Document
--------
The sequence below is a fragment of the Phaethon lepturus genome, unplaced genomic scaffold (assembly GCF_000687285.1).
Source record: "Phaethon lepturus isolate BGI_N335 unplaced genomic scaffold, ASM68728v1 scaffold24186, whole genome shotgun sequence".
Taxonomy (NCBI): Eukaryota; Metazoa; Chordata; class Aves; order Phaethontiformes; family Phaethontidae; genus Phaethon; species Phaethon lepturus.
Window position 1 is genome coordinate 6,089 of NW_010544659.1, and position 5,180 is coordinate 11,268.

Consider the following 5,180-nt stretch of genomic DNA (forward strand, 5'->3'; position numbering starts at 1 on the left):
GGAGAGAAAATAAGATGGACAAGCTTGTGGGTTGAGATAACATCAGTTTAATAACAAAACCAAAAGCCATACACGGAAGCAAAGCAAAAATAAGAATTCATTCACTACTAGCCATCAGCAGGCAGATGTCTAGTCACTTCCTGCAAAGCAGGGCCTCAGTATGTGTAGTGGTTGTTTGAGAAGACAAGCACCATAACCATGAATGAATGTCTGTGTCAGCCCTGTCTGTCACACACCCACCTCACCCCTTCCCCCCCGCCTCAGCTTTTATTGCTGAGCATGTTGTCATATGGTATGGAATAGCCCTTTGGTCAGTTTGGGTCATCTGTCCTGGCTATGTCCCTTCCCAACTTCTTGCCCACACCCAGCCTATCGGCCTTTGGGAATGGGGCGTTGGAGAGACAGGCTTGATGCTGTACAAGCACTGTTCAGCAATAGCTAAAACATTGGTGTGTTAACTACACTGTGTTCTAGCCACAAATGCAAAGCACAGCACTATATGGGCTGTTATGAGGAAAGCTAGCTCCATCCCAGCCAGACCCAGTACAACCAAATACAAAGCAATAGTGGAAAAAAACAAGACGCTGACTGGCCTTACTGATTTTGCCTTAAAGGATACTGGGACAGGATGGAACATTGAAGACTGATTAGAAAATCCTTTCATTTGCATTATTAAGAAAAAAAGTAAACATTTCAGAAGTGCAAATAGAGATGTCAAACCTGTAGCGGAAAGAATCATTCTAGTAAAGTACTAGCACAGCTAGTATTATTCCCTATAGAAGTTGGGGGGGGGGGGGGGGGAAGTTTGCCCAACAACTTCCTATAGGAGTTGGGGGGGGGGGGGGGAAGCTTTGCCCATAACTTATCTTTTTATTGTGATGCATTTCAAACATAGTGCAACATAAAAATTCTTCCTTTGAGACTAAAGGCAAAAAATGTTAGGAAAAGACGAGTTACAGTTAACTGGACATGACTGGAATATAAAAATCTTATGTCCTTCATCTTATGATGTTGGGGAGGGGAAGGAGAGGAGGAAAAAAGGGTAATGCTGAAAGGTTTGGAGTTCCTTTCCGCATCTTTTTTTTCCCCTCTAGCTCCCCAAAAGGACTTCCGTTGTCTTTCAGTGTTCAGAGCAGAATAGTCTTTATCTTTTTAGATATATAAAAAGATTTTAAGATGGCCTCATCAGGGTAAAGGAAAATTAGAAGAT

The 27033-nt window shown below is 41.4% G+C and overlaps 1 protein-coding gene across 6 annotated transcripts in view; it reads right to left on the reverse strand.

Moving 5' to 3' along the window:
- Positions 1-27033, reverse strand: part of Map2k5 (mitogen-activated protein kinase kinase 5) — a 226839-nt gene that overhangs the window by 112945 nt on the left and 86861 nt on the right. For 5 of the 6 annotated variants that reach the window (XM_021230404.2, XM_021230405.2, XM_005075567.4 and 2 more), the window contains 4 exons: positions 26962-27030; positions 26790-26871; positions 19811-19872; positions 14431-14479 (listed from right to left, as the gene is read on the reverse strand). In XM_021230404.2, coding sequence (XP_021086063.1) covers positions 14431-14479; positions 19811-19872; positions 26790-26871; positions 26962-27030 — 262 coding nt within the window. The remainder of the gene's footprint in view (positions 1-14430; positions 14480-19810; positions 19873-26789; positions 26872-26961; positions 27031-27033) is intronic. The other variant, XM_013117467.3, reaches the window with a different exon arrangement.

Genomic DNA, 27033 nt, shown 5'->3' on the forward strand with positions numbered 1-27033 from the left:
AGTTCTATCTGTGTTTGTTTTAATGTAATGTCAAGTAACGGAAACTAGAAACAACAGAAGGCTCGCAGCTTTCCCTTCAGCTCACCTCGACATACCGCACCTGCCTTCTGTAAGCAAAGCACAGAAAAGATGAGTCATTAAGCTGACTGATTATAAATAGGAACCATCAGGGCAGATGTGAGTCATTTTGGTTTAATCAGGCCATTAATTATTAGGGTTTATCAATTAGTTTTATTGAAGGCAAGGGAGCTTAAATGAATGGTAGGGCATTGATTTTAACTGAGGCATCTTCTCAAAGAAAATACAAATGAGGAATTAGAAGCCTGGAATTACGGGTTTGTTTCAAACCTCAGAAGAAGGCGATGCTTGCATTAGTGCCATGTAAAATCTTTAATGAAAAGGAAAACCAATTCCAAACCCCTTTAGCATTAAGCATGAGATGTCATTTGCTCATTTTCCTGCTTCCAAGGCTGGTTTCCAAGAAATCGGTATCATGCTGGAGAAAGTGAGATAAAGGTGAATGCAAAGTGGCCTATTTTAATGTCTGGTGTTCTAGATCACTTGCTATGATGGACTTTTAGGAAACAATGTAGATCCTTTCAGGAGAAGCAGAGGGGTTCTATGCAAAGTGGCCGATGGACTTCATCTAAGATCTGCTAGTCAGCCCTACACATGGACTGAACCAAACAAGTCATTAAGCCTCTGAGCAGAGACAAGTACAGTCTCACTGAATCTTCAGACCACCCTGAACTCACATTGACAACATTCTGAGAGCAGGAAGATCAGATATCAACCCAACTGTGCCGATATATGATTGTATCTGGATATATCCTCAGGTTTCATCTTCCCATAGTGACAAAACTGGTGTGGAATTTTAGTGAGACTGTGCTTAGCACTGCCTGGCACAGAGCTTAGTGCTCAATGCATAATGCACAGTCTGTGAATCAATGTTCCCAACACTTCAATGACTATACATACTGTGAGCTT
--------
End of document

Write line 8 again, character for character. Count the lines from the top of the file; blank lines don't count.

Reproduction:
Moving 5' to 3' along the window: